(OS 1:10000 a SP 98 NE, b TL 08 NW, c TL 08 SW)
The long narrow parish of 560 hectares lies on ground
rising gently from the R. Nene which forms its S.E.
boundary at 70 ft. above OD to a maximum of 260 ft.
in the N.W. In the extreme N. it extends across the
Lyveden valley. Except for that part which is close to
the river, where limestone, silts and marls outcrop, most
of the parish is on Oxford Clay, overlain by Boulder
The small part within the Lyveden valley is of some
importance for not only does it contain the now deserted
village of Lyveden, where excavations have revealed a
large-scale medieval pottery industry (6), but there are
also two other deserted medieval settlements of some
size (7) and (8); all three sites formed part of the intensive
medieval occupation of the valley (Fig. 12).
Prehistoric and Roman
c(1) Enclosure (TL 029849; Fig. 96), in the extreme E. of
the parish, close to the R. Nene, on limestone at 100 ft. above
OD. The site, visible only on air photographs, consists of a
roughly oval enclosure with a small outer enclosure attached
to its E. side. (Air photographs in NMR; CUAP, ZF15–16)
c(2) Roman settlement (?) (TL 028846), 370 m. S.W. of (1)
in a similar position, in the bottom of a small tributary stream.
Much Roman pottery is said to have been found in and around
an old pond and along the adjacent stream. (OS Record Cards)
a(3) Roman settlement (SP 99758637), in the N.W. of the
parish on the S. side of the Lyveden valley on Boulder Clay at
250 ft. above OD. Pottery of the 3rd and 4th century and a
scatter of large stones have been found (BNFAS, 4 (1970), 41).
A group of small conjoined rectangular enclosures, arranged in
a line orientated N.E.-S.W. is indistinctly visible on air photographs (RAF VAP CPE/UK 2109, 3419–20).
a(4) Roman settlement (?) (SP 99858602), 360 m. S.S.E. of
(3) and in a similar position at 250 ft. above OD. Roman
pottery and a 'ditch circle' were found here in 1964 (OS
Fig. 82 Pilton (6) Deserted village of Lyveden
(from air photographs taken before destruction)
Medieval and Later
a(5) Later Saxon occupation sites (?) (SP 99088584 and
99998596), on the S.W. and E. sides of Bearshank Wood on
Boulder Clay at 250 ft. above OD. Late Saxon pottery and a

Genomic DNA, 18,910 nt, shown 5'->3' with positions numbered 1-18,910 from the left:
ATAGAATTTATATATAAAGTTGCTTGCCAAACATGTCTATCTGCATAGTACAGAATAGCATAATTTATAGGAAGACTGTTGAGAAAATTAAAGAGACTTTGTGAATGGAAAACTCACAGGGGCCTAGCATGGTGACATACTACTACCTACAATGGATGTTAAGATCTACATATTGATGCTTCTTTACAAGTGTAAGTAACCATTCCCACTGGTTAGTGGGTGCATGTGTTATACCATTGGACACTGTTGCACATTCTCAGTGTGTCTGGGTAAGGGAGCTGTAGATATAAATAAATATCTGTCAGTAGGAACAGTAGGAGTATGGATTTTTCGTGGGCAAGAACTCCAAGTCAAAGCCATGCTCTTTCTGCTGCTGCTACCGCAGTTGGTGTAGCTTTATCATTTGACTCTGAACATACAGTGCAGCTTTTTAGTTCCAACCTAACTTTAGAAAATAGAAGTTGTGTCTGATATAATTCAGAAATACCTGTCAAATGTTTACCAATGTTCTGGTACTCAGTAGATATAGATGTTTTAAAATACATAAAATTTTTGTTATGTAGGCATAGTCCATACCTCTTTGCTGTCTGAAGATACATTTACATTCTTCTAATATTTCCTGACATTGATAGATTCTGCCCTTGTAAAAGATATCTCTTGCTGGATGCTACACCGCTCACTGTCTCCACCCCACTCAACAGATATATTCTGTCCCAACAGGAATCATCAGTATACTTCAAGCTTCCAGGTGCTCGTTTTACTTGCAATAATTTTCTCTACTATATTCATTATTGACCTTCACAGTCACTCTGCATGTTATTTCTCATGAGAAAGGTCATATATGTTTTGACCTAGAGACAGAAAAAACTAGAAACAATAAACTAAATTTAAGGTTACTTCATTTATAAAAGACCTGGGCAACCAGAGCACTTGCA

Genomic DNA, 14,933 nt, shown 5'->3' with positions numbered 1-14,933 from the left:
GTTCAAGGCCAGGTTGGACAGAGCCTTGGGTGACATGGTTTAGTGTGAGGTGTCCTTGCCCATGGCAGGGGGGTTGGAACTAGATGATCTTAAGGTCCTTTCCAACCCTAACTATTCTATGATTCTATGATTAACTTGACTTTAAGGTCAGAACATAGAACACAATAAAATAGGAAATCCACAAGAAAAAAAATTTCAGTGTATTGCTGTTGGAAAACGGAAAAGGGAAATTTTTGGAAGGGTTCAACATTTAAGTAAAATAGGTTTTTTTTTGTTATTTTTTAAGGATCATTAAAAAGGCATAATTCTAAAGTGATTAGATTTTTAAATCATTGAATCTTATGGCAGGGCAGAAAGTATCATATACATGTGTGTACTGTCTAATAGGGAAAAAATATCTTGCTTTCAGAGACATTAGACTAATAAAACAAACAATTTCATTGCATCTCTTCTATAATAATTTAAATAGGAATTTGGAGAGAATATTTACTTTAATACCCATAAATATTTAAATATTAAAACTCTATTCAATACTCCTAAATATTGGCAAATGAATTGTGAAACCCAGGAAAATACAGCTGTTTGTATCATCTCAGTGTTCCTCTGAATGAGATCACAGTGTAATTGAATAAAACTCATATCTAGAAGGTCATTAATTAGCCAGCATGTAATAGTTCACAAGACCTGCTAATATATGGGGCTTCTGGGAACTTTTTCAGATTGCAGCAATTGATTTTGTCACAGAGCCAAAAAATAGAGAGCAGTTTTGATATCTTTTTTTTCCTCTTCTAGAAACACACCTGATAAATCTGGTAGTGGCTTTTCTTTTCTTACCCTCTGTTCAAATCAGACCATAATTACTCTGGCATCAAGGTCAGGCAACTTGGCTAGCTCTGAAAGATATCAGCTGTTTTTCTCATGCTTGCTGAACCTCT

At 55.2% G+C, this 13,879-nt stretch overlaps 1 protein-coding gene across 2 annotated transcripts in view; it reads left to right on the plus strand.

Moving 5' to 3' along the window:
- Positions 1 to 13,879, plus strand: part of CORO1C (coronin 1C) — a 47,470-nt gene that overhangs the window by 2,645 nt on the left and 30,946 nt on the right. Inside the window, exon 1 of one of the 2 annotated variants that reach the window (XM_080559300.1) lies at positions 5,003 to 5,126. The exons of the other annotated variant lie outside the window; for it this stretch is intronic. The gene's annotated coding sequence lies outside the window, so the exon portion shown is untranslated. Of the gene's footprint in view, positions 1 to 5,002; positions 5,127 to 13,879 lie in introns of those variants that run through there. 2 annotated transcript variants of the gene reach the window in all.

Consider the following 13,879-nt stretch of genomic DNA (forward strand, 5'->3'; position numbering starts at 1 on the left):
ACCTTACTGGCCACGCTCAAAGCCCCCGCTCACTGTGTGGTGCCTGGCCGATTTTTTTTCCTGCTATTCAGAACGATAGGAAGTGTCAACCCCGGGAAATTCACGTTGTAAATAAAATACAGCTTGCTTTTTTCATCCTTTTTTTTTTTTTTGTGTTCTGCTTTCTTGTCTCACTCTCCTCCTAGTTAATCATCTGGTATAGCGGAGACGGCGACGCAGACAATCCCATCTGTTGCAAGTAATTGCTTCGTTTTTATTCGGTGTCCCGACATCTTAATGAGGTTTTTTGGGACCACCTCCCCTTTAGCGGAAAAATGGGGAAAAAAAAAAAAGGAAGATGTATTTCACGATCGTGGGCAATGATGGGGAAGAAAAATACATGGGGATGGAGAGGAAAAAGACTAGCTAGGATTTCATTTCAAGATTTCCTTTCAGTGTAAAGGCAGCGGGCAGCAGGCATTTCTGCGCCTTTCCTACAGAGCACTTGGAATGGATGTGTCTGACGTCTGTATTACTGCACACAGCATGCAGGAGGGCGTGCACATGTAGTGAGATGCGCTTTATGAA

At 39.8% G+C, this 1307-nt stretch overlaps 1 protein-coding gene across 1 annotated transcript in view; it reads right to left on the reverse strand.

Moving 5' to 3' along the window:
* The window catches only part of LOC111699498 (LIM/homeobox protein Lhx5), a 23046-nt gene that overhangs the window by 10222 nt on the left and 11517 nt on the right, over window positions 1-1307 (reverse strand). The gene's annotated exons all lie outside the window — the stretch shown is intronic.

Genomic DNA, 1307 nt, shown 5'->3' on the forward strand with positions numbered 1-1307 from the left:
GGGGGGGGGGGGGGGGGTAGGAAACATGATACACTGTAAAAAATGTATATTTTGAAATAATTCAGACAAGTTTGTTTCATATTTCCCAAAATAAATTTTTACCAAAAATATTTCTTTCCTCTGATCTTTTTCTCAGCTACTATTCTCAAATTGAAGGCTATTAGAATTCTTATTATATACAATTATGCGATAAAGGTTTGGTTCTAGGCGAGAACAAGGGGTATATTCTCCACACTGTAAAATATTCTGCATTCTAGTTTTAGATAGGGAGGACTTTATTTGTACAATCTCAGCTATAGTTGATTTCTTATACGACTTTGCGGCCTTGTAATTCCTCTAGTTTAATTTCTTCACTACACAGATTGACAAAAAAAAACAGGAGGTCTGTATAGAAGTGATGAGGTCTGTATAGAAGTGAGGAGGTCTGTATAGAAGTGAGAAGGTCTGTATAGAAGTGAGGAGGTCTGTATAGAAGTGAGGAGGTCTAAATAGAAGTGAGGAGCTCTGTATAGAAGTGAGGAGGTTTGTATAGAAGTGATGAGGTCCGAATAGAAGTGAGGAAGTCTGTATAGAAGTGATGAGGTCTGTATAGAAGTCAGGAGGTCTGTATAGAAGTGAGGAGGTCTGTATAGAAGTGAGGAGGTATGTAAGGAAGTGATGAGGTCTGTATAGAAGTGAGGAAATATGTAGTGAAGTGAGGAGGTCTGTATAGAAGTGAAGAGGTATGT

scatter of stone have been noted at both places (OS Record
a(6) Deserted medieval village of Lyveden (SP 984860;
Fig. 82), in the bottom of the Lyveden valley, immediately E.
of Lyveden Old Bield, on limestone and clay at 200 ft. above
OD. The remains have been entirely destroyed by ploughing,
but extensive and continuing excavation has been carried out.
A major pottery industry, products of which were widely
distributed in the E. Midlands, is an important feature.
The setting and history of Lyveden are both unusual and
difficult to explain. Firstly, the village lay at the junction of
three medieval parishes, Pilton, Benefield and Aldwincle, and
the remains are still partly in Pilton and Benefield. Secondly, a
confused picture emerges from both documentary and archaeological sources. Documents point to the existence of Great or
Upper Lyveden, Little or Lower Lyveden, Potters Lyveden
and Lyveden Doundelign; physical evidence survives of a
major deserted site to the N.W. (8), as well as of the deserted
village of Churchfield further eastwards (Benefield (5)) and of
many minor medieval sites (7 and 11), Benefield (7–11) and
Aldwincle (19 and 20). The only detailed record of population
of Lyveden is given in a subsidy list, dated 1296–1334, in which
27 names are listed; whether these people lived on this site is
not certain (PRO, E179/155/31). The date of desertion is not
known but it probably took place in the 15th century, with
perhaps a final clearance in the mid 16th century when the
Treshams emparked land surrounding their manor house. The
village appears from the documentary record to have been a
pottery-making centre in the late 13th century. Ten tenants,
some described as potters, are mentioned in a court roll of 1406
which is the last proof of the village's existence.
Fig. 83 Pilton (8) Medieval settlement moat and fishponds
The overall plan of the village is now only recoverable in
outline form from air photographs taken before destruction
(Fig. 82). These indicate that it consisted of a deeply-hollowed
main street, in or very near the bed of Lyveden Brook with
house-sites arranged along it. Medieval pottery has been found
to the W. of Lyveden Old Bield, and suggests that the village
extended in this direction.
The excavation of the village began in 1965 and has continued since. This has revealed house-sites, workshops, kilns
and other features dated between 1200 and 1250. The well-known Lyveden Ware pottery was produced here as well as
roof and floor tiles. (J. Northampton Mus. and Art Gal., 2 (1967),
3–37; 5 (1969), 3–50; 9 (1971), 3–94; Med. Arch. XI (1967), 308;
XII (1968), 203; XIV (1970), 203; XVI (1973), 206–7; BNFAS,
1 (1966), 16–17; 2 (1967), 26–7; 3 (1969), 24–6; 4 (1970), 17–9;
7 (1972), 46; 8 (1973), 21–3; Northants. Past and Present, IV